After several hours of interrogation, of personal offenses and physical mistreatment, right in front of is they took him down with blows and shoving him, put him in a cell together with other common prisoners. One of them helped the policeman, and as a result, they fractured his ankle as well as left many marks on his body. That day they did not take him to the doctor, instead on the following day, then they could make out a certificate about the lesions that was useless; they never made a case based on the denunciation of my father.

    My father remained firm and offered resistance to being detained, because that was an arbitrary act, it was illogical to think that they were dealing with a counterrevolutionary or something like it. If he signed those documents he was recognizing his participation in something he had not done, the entire town was a witness to these facts, I remember having seen many people meeting in front of the police station.

    After several days of detention and without proof, the police decided to set him free. Our family looked for lawyers, we presented proofs, the medical certificate but they never accepted the complaint. With time we finally realized the impossibility of carrying a criminal complaint forward against the police and we left it all in God’s hands.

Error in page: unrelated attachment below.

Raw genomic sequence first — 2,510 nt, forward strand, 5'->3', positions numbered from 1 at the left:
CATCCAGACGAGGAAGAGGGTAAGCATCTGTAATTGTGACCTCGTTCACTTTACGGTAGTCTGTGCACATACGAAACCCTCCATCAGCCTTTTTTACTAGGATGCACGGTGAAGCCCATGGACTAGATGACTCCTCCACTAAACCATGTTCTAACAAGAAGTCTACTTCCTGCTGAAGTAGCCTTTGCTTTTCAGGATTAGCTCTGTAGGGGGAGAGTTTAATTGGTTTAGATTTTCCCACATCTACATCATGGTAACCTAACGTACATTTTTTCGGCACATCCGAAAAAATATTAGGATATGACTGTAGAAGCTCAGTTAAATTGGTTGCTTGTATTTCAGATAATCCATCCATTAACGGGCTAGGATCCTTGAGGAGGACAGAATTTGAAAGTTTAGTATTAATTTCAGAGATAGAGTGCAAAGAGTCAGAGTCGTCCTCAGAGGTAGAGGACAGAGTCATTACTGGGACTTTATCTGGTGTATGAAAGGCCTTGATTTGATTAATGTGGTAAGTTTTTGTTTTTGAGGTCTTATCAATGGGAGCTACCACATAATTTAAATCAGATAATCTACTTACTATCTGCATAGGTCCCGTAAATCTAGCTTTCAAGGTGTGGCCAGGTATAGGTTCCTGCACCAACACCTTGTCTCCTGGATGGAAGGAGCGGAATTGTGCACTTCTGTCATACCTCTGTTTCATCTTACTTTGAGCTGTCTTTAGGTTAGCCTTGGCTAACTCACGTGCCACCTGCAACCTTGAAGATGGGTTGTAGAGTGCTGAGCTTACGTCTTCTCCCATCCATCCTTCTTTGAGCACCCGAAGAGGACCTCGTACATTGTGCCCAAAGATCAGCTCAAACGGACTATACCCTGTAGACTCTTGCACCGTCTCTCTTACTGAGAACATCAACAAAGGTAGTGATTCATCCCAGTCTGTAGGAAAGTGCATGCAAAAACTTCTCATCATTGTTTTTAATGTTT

On another occasion, they used Maturranga, a poor town drunk, to make him pass as a Jehovah’s Witness. I was small and don’t remember his real name, what was important was the trauma they raised around him. The police would get him drunk, they’d give him matches and fuel so that he would appear in a sugar cane field as if he were going to set it ablaze. The man followed orders and in those moments the police showed up, faked having been advised to stop this man — whom everybody knew well for his alcoholism and not as a religious type — from setting the sugar cane field on fire.

    Meanwhile in town the other part of the plan was being cooked up. The raising of a public show trial in the park. They had the circus set up, cars with amplifiers installed, to announce that they had surprised a Jehovah’s Witness trying to burn a cane field. They got the whole town together to give him a show trial, in the middle of a park in town; but as everyone knew it was a farce, very few attended.

    The only thing they succeeded in was being the town joke, which as always they invent stories and jokes around anything that happens. I remember some verses in the form of a popular satire which came out of that happening:

    In God’s Armaggedon
    According to the prophet Maturranga
    There will be a lot of taro,
    Butter, wine, and rice

    June 10 2011